UK’s MI5 spy chief warns of new 9/11 risk after West’s withdrawal from Afghanistan

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The Taliban’s takeover of Afghanistan will give a “morale boost” to extremists plotting attacks elsewhere, and there is a risk of another attack like 9/11, the head of Britain's MI5 domestic spy service said on Friday.

Ken McCallum told the BBC: “The big concern flowing from Afghanistan, alongside the immediate inspirational effect, is the risk that terrorists reconstitute and once again pose us more in the way of well developed, sophisticated plots of the sort that we faced in 9/11 and the years thereafter.”


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He added on the eve of the 20th anniversary of al-Qaeda’s 9/11 attacks on the US: “Overnight you can have a psychological boost or morale boost to extremists already here, or in other countries. So, we need to be vigilant — both for the increase in inspired terrorism, which has become a real trend for us to deal with over the last five to ten years, alongside the potential regrowth of al-Qaeda-style directed plots, that we saw more commonly some years ago.”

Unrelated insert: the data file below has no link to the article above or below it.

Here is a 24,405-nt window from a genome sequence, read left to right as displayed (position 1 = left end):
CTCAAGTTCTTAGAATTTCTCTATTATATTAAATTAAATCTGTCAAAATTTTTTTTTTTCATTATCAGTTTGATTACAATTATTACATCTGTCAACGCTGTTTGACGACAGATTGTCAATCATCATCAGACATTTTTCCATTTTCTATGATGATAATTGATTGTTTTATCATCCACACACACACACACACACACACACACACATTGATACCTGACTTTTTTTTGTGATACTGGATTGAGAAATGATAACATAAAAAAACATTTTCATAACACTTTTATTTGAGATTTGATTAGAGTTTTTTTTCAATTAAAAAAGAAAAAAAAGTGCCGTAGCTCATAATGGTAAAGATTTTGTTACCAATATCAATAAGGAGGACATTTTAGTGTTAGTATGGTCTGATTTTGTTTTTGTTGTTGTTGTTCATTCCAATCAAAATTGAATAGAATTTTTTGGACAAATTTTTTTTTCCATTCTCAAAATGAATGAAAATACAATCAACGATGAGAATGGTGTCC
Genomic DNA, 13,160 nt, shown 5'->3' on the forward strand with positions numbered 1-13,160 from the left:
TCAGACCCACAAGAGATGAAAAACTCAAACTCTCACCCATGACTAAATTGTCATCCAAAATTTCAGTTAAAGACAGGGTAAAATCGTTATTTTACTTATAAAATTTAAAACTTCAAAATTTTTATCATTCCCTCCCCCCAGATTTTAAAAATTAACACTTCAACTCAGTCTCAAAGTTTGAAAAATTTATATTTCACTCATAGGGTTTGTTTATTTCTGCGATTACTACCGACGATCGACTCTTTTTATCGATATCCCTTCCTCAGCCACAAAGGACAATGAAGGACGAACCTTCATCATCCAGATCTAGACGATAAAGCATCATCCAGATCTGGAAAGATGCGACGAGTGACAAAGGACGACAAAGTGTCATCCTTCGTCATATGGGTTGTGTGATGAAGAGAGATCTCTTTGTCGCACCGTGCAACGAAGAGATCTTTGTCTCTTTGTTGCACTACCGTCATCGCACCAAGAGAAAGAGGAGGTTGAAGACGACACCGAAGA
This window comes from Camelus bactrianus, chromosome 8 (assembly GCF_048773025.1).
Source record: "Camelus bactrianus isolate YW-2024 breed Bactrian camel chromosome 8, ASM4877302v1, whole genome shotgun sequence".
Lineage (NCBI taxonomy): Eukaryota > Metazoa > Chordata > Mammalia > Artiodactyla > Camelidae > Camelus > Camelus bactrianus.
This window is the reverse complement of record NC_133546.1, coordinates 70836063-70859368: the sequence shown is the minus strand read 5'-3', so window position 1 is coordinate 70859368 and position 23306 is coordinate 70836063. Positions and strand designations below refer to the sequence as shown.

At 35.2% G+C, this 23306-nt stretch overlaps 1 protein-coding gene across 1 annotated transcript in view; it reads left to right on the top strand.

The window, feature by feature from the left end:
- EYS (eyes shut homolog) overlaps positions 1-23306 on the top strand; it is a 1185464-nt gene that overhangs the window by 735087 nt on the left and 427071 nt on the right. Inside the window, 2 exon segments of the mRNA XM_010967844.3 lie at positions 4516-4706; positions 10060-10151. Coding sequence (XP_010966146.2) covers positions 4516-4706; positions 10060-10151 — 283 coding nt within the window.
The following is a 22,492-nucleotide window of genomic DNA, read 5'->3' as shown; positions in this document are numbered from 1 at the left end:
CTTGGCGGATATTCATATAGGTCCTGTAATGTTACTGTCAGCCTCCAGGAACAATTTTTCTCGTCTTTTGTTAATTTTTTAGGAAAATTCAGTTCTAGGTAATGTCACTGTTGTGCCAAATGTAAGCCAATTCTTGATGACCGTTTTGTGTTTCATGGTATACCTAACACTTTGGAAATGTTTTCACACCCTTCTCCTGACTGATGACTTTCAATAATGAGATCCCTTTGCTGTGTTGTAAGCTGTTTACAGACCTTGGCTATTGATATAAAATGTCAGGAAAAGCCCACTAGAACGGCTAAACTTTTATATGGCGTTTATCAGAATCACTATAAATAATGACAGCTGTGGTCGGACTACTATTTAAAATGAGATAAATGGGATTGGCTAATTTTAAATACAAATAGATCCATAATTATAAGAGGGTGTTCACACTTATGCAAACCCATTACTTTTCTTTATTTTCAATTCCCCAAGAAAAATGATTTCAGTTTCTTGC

“There is no doubt that recent events in Afghanistan will have heartened and emboldened, some of those extremists, and so being vigilant to precisely those kinds of risks is what my organization is focused on, along with, along with a range of other threats,” he said.

The Taliban seized control of Afghanistan on August 15 and the US withdrew the last of its troops and officials from the country on August 31, ending more than 20 years of American presence.

The international community is concerned the rise of the Taliban to power will make Afghanistan a haven for terrorism.

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